The Common Good

Spiritual Renewal Meets Bodily Renewal in Mikvah

Not long ago, on an otherwise unremarkable winter weekday, I set off by myself on a mysterious mission.

The ritual cold bath Mikvah in Speyer, Germany. Ralph Orlowski/ Getty Images.
The ritual cold bath Mikvah in Speyer, Germany. Ralph Orlowski/ Getty Images.

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I got the children dressed for school, lunches made, my son (the same torn jeans, stubborn cowlicks in his hair) into his carpool, and my daughter dropped off at the day care center she attends three days a week. I was wearing the same long black skirt I always seem to wear on my days home from work. I filled the car with gas; bought coffee and a bottle of water.

Then I got on the on-ramp to the highway. It was a good thing that I’d waited until after the morning rush hour traffic, because otherwise it could have taken hours: Out of Maryland, through a little sliver of Washington, D.C., across the Potomac River and then spiraling across silvery ribbon miles of interstate (the Capital Beltway, Highway 66) out into Virginia, where the housing developments and shopping centers were bigger and newer than the tight old-suburban knot of the neighborhood where I live.

I pulled into the asphalt lot of an otherwise undistinguished strip mall, slammed the door, and headed into the mirrored granite lobby of Spa World, the largest Korean “family” spa on the East Coast.

I handed over my credit card, got back the tiny key to the tiny locker where I put my shoes. I’d heard a lot about Spa World during the last couple of years: Oh, it’s great, people said. But you have to be naked. (I’d learned about it from Good Letters’ own Laura Bramon Good, in fact.)

I thought about this as I headed into the women’s locker room, found the second locker for my clothes, and proceeded to take every bit of clothing off. Then I stepped through the room in which every single other woman--save the Korean staff members in matching black bras and panties (!)--was also unclothed.

And I was amazed at how normal everything felt. How easy, if strange, it was to stroll into the “bade pool” area, and to take a shower in front of everyone, the requirement for entering the communal tubs. I stepped a tentative foot down the cement stairs into the central bath--scanning the other women’s faces out of the corner of my eye for any clues as to unwritten bits of etiquette--sat down in a bubbling alcove, and started thinking about the mikvah.

The mikvah, the Jewish ritual purification bath. The requirement to immerse in a pool combining fresh and still waters technically applies to both men and women, though most people know it chiefly from the requirement that women visit the mikvah at the conclusion of menses, to be released back into full sexual contact with their husbands.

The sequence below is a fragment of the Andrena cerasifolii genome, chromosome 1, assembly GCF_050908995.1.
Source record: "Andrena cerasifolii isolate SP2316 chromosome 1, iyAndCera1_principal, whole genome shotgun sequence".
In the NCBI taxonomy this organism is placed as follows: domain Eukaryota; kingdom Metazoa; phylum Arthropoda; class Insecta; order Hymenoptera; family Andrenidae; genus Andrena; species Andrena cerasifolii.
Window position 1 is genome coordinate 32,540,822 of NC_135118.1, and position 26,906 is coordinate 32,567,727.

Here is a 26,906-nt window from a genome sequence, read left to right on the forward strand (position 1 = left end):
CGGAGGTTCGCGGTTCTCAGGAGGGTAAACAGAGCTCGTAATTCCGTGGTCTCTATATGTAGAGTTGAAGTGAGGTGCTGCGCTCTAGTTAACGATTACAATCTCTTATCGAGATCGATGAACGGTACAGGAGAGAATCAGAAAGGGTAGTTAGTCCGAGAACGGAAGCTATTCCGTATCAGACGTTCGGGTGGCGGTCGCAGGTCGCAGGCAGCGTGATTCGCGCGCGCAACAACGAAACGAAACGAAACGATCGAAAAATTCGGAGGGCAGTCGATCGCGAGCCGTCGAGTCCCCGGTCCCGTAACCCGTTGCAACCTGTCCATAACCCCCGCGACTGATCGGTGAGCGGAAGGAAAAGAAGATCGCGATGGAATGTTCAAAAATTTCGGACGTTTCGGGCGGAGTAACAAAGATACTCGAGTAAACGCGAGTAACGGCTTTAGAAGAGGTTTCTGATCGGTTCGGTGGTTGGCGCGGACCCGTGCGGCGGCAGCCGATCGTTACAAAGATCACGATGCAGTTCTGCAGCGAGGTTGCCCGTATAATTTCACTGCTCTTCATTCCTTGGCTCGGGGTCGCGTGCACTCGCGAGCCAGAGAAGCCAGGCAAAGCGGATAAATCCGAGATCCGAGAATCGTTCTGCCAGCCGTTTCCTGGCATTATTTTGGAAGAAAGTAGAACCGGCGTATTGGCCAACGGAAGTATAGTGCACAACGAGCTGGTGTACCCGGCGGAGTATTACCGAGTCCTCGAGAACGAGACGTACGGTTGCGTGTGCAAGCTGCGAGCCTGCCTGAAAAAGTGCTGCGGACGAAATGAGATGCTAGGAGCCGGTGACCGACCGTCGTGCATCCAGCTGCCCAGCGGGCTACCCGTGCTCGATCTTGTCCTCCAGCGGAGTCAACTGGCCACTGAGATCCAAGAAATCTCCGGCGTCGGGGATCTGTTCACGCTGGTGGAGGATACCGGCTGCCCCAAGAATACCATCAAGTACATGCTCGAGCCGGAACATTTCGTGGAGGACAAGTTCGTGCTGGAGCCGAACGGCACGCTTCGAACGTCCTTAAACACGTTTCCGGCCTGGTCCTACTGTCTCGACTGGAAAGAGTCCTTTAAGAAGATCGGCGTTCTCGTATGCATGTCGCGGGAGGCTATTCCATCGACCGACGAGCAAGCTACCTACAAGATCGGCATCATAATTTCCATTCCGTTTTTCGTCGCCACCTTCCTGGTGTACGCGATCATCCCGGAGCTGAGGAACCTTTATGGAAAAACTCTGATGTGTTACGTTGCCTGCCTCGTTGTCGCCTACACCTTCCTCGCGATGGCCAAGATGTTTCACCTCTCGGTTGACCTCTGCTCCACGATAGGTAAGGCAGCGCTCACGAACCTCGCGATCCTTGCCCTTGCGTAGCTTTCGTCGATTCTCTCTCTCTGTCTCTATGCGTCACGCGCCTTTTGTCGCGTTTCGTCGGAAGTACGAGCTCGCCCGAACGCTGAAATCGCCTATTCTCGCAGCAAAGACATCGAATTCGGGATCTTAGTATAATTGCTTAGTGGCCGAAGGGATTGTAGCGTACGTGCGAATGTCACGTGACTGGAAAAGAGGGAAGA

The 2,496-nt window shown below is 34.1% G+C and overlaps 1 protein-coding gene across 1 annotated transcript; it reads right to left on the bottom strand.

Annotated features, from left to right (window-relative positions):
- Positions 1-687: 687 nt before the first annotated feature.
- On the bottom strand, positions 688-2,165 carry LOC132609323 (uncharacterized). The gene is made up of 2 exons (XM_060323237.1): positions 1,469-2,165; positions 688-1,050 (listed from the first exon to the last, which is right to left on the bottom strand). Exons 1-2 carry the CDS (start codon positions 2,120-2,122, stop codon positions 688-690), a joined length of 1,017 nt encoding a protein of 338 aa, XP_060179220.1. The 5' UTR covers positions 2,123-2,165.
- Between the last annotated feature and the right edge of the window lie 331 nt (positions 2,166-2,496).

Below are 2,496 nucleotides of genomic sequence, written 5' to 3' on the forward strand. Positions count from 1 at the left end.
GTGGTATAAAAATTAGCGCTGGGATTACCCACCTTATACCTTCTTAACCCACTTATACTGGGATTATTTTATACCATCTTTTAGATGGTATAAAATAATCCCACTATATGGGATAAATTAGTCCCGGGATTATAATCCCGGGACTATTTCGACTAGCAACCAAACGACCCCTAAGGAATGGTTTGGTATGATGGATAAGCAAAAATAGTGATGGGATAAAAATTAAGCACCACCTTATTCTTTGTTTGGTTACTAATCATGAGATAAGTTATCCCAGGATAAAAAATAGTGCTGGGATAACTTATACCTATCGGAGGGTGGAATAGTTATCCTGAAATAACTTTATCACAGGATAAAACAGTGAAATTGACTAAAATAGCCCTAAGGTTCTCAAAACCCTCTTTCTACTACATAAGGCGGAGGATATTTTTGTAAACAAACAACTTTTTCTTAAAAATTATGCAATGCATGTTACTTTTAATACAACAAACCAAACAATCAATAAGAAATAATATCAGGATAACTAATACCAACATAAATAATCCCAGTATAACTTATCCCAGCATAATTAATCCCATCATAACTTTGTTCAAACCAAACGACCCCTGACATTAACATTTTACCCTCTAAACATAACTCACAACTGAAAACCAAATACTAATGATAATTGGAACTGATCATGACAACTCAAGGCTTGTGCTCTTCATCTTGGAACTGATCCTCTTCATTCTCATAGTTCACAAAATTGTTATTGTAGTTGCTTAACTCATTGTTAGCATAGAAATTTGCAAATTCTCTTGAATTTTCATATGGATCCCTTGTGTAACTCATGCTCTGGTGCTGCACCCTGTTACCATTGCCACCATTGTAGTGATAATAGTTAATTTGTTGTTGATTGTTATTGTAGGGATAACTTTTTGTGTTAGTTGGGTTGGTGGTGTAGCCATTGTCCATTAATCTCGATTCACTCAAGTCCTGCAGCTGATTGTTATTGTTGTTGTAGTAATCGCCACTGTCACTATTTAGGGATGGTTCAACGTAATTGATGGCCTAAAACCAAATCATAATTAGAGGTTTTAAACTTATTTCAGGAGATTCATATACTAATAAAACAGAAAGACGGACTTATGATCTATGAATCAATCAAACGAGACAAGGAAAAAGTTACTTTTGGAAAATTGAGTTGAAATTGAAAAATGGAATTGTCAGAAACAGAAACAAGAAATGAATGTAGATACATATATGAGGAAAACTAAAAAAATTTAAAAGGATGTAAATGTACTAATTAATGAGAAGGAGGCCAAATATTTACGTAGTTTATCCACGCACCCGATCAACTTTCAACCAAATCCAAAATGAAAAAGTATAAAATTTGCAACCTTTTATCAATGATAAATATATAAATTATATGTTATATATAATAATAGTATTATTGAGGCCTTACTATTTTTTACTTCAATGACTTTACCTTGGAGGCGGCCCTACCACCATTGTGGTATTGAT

Washington, D.C.’s National Capitol Mikvah is located, I learn from the internet, in Georgetown, doubtlessly in proximity to the Orthodox synagogue there, as Orthodox women are the primary observers of the commandment today. (Although I did once attend an ad hoc mikvah late one night on a Connecticut beach, dancing and blessing a very progressive and very pregnant bride the night before her wedding, as she shone in the moonlight.)

I’ve written before about Miriam’s Kitchen, Elizabeth Ehrlich’s memoir of her growing progression toward observant Judaism, but it is probably her chapter on visiting the mikvah that I love most. Here is a passage toward its end:

I feel my hair drift in the warm, slightly moving water. As I emerge, the attendant hands me my glasses, so I can read a prayer off a laminated card. I bless God for commanding me to immerse. I give back the glasses and dunk twice more.

Last time, the attendant pronounced me “Clean!” This time, the mikvah lady tells me, “You did great!” Then, she says, “Your glasses,” and hands them down to me. A strange thing happens, standing there. I begin to weep and I can’t stop.

How scandalous the Christian notion of one baptism must have been, in a culture built on this cycle of observance and commitment.

I, too, believe that one is baptized only once. The emotion Ehrlich describes is akin to how I feel upon making the sacrament of confession.

And yet this notion of bodily renewal as part of spiritual renewal speaks to me: I am no longer young. I am not beautiful, and I am not thin. I am not especially successful in the very city where hard work and success are esteemed more highly than in just about any other. My heels are roughened and my limbs are tired from running after the children, my brow lined from the cares of my days. Our culture teaches us to flee from these inadequacies.

At Spa World, though--as, I imagine, at the mikvah--it is these very kinds of women who predominate. We who are in the middle, in need of renewal.

Midway through the journey of our life, I found myself in a dark wood, for I had strayed from the straight pathway to this tangled ground....

Now is the time for the real repentance. Now is the time to become the daughter that God would have me be--though I may be unrecognizable to myself, my skin crinkled over my bones, tendrils of gray in my hair.

I stood with my feet firm on the cement bottom of the pool, the water flowing around me, my arms and clavicles bare above the water. I took a breath, and for a splashing second, went under.

Caroline Langston, a native of Yazoo City, Mississippi, is a regular contributor to Image: A Journal of the Arts and Religion's Good Letters blog and has been a commentator on NPR's All Things Considered. She lives with her husband and children in Cheverly, Maryland. This post originally appeared via the journal Image.

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